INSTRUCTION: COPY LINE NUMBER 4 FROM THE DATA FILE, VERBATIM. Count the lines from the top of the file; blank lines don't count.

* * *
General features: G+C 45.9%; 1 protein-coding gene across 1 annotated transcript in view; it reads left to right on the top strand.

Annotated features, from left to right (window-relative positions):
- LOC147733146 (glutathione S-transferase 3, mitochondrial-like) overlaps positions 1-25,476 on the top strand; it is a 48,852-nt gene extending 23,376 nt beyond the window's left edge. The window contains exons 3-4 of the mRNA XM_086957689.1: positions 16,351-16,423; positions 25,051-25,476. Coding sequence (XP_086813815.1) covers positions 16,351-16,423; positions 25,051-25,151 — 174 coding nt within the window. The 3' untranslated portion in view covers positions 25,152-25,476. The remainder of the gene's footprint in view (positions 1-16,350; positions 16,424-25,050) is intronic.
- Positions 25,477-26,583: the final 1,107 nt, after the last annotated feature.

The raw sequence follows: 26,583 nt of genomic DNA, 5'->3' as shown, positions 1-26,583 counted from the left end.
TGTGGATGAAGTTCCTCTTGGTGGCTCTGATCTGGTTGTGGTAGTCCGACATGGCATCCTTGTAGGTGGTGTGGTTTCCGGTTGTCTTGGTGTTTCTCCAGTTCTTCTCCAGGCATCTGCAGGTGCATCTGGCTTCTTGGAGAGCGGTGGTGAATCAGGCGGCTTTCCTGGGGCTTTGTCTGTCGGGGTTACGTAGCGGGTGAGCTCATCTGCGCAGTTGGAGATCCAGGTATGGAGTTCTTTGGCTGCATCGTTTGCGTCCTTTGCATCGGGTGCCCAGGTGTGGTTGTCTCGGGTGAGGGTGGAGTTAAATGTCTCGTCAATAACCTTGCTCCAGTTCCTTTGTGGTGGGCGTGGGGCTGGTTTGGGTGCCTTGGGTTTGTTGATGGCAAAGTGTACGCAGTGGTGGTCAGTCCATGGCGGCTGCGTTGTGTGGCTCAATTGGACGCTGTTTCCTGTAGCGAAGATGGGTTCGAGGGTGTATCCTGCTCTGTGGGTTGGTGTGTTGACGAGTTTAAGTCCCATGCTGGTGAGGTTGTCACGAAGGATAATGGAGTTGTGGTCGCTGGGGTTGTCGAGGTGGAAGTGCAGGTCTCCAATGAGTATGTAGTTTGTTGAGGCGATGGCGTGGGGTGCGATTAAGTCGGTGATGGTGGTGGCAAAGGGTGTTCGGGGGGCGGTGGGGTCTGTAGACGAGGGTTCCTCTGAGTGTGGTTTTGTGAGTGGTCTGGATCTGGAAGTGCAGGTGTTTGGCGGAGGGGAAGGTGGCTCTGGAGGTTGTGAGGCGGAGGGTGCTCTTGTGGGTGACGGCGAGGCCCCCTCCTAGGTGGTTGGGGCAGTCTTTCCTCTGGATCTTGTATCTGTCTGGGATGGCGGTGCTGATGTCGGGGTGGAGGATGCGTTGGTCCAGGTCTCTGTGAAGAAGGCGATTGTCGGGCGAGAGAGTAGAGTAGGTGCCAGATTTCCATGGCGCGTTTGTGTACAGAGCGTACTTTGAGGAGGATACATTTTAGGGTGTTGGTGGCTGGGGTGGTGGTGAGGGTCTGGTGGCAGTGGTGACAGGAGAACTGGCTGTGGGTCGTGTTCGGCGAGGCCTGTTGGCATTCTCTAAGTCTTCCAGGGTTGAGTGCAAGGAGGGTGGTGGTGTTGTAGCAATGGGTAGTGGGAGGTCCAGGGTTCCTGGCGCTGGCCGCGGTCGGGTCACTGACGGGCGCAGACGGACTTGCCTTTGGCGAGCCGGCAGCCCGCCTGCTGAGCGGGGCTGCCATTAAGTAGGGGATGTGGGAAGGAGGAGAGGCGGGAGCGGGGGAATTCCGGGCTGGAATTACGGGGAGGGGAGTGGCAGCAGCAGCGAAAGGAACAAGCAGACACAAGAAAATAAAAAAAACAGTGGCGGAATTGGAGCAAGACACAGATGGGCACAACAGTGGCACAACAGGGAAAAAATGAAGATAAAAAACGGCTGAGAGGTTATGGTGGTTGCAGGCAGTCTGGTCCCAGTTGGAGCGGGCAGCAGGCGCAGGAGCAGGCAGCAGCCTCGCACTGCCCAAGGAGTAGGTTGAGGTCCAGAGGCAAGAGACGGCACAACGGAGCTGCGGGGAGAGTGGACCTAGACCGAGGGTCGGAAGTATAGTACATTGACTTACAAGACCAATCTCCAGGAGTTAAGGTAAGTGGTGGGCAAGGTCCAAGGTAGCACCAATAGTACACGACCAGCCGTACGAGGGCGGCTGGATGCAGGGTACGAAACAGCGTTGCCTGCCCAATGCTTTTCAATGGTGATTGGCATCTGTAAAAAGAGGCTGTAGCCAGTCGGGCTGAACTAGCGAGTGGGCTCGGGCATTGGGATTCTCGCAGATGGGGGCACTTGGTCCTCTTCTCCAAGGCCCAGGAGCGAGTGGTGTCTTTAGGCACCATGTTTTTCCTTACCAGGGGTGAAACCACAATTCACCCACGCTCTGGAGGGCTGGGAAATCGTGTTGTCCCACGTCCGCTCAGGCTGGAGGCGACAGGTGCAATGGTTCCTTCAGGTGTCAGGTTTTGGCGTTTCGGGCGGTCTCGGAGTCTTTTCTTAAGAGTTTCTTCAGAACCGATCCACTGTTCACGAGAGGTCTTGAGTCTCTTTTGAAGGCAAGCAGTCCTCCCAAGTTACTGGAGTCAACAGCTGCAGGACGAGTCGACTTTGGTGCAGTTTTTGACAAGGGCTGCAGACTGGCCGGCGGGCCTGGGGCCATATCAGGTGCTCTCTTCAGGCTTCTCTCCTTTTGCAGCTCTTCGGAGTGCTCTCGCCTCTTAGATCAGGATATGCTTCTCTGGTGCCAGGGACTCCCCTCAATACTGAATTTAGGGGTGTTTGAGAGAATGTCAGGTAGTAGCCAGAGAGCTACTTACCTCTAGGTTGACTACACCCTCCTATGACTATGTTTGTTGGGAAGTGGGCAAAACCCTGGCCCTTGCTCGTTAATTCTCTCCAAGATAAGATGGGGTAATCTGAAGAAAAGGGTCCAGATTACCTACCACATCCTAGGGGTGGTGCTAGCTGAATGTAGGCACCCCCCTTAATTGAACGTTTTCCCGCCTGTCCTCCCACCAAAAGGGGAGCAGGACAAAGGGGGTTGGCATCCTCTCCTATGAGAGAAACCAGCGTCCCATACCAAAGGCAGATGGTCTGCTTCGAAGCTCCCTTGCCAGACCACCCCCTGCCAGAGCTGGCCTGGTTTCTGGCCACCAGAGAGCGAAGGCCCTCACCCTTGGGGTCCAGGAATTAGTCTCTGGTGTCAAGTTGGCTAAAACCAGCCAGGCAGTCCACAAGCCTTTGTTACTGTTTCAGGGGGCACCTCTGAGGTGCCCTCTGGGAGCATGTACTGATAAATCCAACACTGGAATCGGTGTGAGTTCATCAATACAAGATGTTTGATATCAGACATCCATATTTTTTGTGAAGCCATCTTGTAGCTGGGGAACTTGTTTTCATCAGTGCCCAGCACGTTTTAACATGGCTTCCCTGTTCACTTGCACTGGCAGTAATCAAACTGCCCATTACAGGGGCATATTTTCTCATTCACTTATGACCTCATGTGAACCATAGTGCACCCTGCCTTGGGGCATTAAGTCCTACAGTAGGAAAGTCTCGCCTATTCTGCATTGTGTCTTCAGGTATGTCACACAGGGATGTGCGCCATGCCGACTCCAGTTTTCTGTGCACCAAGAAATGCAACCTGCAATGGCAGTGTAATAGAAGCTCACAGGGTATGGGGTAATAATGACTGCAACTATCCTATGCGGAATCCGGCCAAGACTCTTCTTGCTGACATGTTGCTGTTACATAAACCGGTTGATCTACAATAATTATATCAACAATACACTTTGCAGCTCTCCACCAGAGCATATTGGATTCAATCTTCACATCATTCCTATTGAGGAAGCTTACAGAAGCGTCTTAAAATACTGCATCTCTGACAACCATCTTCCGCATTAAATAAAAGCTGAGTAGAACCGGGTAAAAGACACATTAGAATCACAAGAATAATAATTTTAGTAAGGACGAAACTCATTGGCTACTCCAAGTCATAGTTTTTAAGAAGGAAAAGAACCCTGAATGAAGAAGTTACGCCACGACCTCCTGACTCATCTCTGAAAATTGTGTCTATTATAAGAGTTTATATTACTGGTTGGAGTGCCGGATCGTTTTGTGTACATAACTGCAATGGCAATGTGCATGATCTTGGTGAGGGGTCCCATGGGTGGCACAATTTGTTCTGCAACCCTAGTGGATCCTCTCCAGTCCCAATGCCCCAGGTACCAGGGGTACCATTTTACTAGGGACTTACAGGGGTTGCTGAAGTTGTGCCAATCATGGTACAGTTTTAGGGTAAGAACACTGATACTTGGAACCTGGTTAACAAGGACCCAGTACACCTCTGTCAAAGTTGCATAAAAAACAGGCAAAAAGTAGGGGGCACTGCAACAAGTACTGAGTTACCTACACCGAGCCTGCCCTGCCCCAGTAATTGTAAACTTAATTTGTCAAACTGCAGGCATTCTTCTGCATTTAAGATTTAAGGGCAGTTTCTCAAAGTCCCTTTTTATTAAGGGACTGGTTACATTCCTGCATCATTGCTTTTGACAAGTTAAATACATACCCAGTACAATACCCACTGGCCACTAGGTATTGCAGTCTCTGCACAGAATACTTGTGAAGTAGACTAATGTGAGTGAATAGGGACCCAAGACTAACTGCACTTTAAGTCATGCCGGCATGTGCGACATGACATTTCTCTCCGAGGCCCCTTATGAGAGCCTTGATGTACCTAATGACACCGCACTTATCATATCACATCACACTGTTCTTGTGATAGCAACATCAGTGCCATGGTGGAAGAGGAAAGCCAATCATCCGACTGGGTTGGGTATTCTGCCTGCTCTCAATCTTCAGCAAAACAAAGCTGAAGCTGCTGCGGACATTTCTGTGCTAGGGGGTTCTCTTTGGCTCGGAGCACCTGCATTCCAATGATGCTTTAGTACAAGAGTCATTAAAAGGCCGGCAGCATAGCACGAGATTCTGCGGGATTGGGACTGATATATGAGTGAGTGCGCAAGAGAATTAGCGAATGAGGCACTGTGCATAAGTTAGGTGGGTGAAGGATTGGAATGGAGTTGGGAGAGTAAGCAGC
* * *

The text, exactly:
- Positions 25,477-26,583: the final 1,107 nt, after the last annotated feature.